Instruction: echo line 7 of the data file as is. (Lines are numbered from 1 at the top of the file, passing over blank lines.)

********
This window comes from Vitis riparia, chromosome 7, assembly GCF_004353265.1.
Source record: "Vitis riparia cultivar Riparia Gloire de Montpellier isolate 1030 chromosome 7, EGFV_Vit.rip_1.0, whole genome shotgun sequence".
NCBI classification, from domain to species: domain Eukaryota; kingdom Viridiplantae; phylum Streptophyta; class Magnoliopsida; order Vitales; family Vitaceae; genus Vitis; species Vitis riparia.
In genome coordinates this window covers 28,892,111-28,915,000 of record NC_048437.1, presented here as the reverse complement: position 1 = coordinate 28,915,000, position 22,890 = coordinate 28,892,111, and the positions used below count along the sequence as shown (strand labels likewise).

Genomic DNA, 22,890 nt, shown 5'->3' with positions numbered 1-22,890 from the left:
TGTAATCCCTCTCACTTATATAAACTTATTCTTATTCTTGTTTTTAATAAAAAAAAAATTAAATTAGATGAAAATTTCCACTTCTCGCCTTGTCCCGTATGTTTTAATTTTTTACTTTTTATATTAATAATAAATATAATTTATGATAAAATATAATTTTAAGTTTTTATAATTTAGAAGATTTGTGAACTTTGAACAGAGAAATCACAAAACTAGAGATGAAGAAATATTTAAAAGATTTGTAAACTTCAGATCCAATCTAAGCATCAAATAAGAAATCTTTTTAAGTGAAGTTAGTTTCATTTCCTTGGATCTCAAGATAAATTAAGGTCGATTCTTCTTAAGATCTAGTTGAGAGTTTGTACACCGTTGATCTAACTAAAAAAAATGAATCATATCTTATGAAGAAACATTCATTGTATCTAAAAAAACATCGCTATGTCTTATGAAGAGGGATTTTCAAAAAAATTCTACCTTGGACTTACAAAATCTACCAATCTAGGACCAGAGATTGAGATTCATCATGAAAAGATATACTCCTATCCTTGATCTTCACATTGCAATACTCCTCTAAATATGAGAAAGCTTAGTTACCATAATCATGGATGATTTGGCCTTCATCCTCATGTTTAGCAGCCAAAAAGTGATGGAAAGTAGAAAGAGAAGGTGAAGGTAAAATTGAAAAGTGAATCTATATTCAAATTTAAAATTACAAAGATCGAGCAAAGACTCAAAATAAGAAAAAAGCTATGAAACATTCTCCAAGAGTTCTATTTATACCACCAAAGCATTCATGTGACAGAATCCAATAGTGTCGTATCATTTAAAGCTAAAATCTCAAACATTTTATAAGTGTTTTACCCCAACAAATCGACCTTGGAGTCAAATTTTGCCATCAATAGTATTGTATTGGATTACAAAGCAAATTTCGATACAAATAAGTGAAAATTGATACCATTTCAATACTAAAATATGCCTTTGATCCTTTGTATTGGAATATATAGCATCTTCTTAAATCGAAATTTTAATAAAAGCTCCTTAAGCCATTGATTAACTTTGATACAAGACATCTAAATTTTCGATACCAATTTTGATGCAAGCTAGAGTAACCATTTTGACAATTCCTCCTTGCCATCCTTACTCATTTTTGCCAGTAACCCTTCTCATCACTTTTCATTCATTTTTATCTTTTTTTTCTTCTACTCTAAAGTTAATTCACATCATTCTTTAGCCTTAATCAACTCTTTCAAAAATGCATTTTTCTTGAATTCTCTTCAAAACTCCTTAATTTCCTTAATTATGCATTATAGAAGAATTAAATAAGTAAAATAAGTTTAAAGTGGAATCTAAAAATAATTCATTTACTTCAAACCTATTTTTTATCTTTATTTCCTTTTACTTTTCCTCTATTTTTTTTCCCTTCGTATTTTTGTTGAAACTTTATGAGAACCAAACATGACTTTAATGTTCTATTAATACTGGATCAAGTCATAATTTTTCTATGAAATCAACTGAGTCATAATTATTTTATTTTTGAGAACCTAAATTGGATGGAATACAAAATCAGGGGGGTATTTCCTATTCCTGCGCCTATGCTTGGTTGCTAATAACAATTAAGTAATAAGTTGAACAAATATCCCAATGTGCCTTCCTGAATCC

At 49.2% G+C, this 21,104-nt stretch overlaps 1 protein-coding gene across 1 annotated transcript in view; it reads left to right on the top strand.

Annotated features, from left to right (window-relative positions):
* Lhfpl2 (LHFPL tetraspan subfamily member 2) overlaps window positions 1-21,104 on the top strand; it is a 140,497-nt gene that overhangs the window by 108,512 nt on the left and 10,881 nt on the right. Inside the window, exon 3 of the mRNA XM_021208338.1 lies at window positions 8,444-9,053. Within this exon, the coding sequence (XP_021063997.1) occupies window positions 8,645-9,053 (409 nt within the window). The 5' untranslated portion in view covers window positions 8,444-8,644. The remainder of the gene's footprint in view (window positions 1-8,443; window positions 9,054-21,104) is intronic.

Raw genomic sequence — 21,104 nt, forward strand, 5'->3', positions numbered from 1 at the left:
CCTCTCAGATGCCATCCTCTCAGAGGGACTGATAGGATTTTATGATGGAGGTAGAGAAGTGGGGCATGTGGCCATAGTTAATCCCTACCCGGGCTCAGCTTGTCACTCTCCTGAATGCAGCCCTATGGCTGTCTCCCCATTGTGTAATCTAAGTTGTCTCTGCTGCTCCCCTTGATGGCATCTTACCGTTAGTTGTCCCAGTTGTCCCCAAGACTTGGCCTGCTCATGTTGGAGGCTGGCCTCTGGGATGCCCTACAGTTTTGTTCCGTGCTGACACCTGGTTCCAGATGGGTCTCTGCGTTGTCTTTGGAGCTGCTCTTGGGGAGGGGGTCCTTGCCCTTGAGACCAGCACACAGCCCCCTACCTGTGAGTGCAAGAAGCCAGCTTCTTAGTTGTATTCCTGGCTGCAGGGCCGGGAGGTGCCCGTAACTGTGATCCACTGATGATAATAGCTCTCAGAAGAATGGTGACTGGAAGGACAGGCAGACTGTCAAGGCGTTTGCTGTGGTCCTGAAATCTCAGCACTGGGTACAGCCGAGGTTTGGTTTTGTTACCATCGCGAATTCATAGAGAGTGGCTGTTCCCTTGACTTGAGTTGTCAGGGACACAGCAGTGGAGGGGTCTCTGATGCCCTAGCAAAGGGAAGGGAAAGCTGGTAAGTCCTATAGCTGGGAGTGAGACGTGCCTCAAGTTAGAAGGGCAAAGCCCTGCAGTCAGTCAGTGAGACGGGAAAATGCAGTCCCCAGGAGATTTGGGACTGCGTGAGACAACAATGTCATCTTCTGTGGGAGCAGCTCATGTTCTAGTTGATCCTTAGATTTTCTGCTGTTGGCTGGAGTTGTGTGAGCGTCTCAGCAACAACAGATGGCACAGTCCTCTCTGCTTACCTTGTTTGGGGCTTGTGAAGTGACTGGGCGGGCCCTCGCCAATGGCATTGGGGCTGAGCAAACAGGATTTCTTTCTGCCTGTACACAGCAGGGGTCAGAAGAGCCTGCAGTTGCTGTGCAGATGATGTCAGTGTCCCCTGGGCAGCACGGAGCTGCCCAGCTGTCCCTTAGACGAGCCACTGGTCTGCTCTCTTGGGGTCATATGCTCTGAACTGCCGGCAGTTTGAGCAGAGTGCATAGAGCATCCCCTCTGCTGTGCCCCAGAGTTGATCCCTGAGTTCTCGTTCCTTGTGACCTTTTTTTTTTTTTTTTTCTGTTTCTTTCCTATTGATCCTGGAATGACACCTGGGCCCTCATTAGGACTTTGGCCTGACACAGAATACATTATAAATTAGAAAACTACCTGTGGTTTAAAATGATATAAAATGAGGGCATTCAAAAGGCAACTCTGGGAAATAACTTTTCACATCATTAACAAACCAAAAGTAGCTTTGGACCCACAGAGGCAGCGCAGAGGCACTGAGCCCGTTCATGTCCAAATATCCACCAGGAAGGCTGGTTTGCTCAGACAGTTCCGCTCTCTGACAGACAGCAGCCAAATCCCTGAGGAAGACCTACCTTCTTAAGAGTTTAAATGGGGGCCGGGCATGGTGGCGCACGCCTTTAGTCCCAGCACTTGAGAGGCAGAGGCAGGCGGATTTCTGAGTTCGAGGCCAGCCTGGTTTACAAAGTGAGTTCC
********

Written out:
At 49.2% G+C, this 21,104-nt stretch overlaps 1 protein-coding gene across 1 annotated transcript in view; it reads left to right on the top strand.